The name Māra comes from the Sanskrit root, mṛ, which indicates death and destruction. That’s also where we get our words “mortality” and “murder.” Māra is the destroyer or murderer of spiritual practice, and the murderer of peace and joy.

In the scriptures he appears to spiritual practitioners, including the Buddha himself, trying to tempt them out of practicing, or sometimes distracting them or making them afraid. As well as appearing as a young man he can also appear as a fearful animal, such as a snake or wild ox. He can do things like throw boulders down a mountainside in order to cause fear. Or he can make loud and distracting noises happen. He can also create an unpleasant physical sensation.

Māra has lots of ways of distracting people, but he never, as far as I’m aware, actually harms anyone physically. I assume by this that even the earliest Buddhists regarded him as a psychological projection.

Recognizing Māra

If you recognize Māra, he simply vanishes. One time he challenged the nun, Uppalavaṇṇā, who was meditating under a tree, and tried to make her feel afraid that she might be sexually assaulted:

“You’ve come to this sal tree all crowned with flowers,  and stand at its root all alone, O nun. Your beauty is second to none, silly girl, aren’t you afraid of rascals?”

She recognized him, though, and showed him that he was out-classed:

Even if 100,000 rascals like you were to come here,  I’d stir not a hair nor panic. I’m not scared of you, Māra, even alone.  

Māra then disappears. This represents the way in which mindfulness can dispel unskillful or unhelpful thoughts.

And this has become my own practice.

When I’m getting annoyed, or despondent, or impatient, or anxious, just saying “I see you, Māra” — simply recognizing that Māra was trying to trick me — was enough to break his spell and return me to a sense of calmness and balance.

I’d highly recommend trying this. Whenever you’re suffering, or caught up in anger, despondency, worry, and so on, observe the thought processes that are taking place. Observe the feelings arising within you. And then say, “I see you, Māra.” Recognize the forces that are at work within you, trying to throw you off balance. And refuse to let them fool you.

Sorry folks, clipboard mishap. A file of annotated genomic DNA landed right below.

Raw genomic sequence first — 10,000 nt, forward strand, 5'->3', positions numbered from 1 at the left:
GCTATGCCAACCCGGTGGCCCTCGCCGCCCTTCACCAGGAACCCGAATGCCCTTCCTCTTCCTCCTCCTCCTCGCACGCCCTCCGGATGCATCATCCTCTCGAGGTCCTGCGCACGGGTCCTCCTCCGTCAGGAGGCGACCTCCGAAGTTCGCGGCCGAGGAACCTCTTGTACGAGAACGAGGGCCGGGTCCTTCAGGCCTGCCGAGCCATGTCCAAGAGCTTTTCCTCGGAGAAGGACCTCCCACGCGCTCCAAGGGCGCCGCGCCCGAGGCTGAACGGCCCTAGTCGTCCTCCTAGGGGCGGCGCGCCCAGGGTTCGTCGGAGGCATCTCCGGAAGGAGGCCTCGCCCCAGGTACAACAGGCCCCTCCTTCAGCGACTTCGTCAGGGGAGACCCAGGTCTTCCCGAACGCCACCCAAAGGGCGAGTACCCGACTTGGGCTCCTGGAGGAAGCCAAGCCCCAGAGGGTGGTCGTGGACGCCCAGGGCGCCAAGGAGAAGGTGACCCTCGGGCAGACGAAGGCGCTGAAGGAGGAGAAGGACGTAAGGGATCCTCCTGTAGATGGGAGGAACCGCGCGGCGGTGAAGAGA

Appreciating Māra

But there’s another aspect of this practice that I’d like to draw out. It’s an aspect that’s very important to me: acknowledging how clever Māra’s tricks are.

As above, the experience of unhelpful emotional arousal acts as a trigger for recognizing Māra. Any of the emotions I described above, and any others that lead to a sense of suffering, are signs that Māra is at work. Even mild distraction in meditation can be a trigger.

Now, rather than just saying, “I see you, Māra,” which is what people do in the scriptures, you can say something like “Nice try, Māra!” This is a way of letting those disruptive inner forces know that I’m onto them, and that I’m refusing to be manipulated.

You can marvel at how convincing Māra’s tricks are. After all, he had you totally fooled! The story that was causing you suffering was totally believable. It seemed that you had to respond with anger, or fear, or despondency, or whatever it was. Someone criticizes you? Well, of course you have to be annoyed and defensive. Money’s tight? Well naturally you have to worry. Something hasn’t worked out as planned? Who wouldn’t be frustrated?

And then the feelings you had were so vivid. They’re like really good special effects in a Hollywood movie. The crushing weight of despondency, the jangling buzz of anxiety, the hot upwelling of annoyance. Those feelings are not just vivid, but are powerfully compelling. It’s as if you had to act on them.

So you can applaud Māra. “Great special effects, Māra! You really had me going there!” Admire the whole process of reactivity. It’s amazing!